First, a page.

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PHYSIOTHERAPY INFORMED BY ACCEPTANCE AND COMMITMENT THERAPY FOR PERSISTENT LOW BACK PAIN: THE PACT STUDY

Research output: Chapter in Book/Report/Conference proceedingConference paper

Duncan John Critchley, Lance McCracken, Ranbir Talewar, Walker Nicholas, Duncan Sanders, Emma Louise Godfrey

Original languageEnglish
Title of host publicationPhysiotherapy
Pagese277
Volume101
EditionS1
DOIs
Publication statusPublished - May 2015

King's Authors

Abstract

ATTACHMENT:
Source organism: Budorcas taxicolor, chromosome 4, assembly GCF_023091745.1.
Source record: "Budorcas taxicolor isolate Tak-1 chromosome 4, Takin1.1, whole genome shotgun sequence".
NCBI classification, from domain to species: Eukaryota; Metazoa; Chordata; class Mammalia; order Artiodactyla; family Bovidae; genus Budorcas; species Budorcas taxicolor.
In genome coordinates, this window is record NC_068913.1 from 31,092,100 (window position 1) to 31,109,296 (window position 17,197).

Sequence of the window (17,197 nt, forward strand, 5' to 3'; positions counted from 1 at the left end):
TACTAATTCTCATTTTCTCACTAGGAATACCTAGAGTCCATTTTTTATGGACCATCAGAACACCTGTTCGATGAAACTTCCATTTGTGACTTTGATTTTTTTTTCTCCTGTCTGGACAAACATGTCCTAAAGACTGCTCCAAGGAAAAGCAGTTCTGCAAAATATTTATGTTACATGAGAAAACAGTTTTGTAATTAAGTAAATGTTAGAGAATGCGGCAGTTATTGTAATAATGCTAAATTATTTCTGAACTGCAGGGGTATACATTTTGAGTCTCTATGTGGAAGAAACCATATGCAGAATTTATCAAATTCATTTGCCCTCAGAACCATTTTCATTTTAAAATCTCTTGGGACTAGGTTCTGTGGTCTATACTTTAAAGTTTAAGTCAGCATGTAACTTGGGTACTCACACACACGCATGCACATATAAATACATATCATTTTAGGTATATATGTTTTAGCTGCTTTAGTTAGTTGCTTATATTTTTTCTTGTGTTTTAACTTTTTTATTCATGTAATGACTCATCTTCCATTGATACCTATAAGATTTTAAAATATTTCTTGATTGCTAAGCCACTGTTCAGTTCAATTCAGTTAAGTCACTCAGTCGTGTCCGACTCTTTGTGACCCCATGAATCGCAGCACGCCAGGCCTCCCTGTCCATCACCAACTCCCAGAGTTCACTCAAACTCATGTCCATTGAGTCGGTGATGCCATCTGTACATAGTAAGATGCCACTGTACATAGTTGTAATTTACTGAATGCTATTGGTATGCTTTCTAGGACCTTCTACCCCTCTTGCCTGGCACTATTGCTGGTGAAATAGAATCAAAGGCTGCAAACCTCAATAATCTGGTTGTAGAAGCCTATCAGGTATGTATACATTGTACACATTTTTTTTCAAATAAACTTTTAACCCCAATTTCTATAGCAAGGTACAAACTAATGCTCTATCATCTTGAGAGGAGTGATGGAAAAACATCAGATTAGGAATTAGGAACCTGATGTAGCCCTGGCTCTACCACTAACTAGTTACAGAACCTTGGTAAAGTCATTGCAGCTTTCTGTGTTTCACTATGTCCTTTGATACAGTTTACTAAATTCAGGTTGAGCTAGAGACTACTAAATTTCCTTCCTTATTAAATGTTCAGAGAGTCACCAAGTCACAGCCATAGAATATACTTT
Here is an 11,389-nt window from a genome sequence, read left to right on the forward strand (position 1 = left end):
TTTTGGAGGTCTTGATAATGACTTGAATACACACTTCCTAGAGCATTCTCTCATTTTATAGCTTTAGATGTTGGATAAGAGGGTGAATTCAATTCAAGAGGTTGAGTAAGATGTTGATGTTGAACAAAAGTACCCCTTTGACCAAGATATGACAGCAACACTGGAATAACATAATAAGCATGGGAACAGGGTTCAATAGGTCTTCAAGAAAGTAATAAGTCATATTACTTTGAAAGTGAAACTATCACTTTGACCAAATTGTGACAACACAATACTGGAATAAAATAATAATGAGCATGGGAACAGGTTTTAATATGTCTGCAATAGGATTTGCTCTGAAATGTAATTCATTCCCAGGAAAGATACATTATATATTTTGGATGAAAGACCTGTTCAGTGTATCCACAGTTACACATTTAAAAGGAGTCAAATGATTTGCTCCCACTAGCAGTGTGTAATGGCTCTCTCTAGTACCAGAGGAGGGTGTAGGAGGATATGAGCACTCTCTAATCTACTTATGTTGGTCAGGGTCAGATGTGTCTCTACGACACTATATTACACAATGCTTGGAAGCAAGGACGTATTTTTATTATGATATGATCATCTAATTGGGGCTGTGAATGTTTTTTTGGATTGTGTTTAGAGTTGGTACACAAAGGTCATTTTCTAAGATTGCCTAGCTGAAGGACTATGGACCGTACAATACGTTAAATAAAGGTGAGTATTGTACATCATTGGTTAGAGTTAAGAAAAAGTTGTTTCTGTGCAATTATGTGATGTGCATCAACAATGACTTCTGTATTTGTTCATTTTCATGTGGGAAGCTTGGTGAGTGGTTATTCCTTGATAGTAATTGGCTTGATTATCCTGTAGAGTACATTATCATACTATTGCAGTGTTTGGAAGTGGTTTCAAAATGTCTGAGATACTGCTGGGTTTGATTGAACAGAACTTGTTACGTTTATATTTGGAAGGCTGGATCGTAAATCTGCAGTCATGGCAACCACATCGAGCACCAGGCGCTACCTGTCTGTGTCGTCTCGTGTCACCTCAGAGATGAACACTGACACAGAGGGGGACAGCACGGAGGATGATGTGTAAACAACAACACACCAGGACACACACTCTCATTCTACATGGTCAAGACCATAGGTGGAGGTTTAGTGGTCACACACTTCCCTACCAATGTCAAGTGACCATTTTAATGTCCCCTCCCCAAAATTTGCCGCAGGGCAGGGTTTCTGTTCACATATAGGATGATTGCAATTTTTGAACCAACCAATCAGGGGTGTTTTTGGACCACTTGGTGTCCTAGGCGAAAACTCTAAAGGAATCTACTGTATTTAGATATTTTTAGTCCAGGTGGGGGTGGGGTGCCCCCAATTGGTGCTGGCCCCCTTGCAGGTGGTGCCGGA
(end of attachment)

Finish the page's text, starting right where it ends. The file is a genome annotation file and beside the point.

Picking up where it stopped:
Background: Many persistent low back pain (LBP) interventions have small-moderate effects on pain and disability with none clearly superior. Cognitive behavioural therapy approaches are popular but often incorporates many methods without attention to key therapeutic processes leading to less focused and effective treatment. Acceptance and Commitment Therapy (ACT) is a promising theory-based form of cognitive behavioural therapy effective in persistent pain. It is particularly appropriate for physiotherapist-led delivery since it emphasises goal setting, behavioural activation, and improving function despite pain, mirroring many physiotherapy management strategies. Physiotherapist-delivered management based on ACT has not been evaluated. Purpose: To examine the feasibility and acceptability of a physiotherapist-delivered intervention informed by Acceptance and Commitment Therapy for people with persistent low back pain. Methods: We developed a brief physiotherapist-delivered ACT-based intervention 'PACT' consisting of two one hour sessions plus a follow-up phone call. PACT aims to enhance psychological flexibility and reduce struggle with pain. This involves helping people to accept their pain and related feelings, become more aware of the present and less dominated by thoughts and beliefs about pain, and values-based goal-setting. PACT was delivered by an experienced physiotherapist following two days training from a professor in behavioral medicine highly experienced in ACT. Participants with non-specific low back pain referred for physiotherapy were recruited from a London UK, public hospital. Outcomes immediately post-intervention were evaluated both qualitatively and quantitatively. All quantitative data are presented as means (standard deviations).

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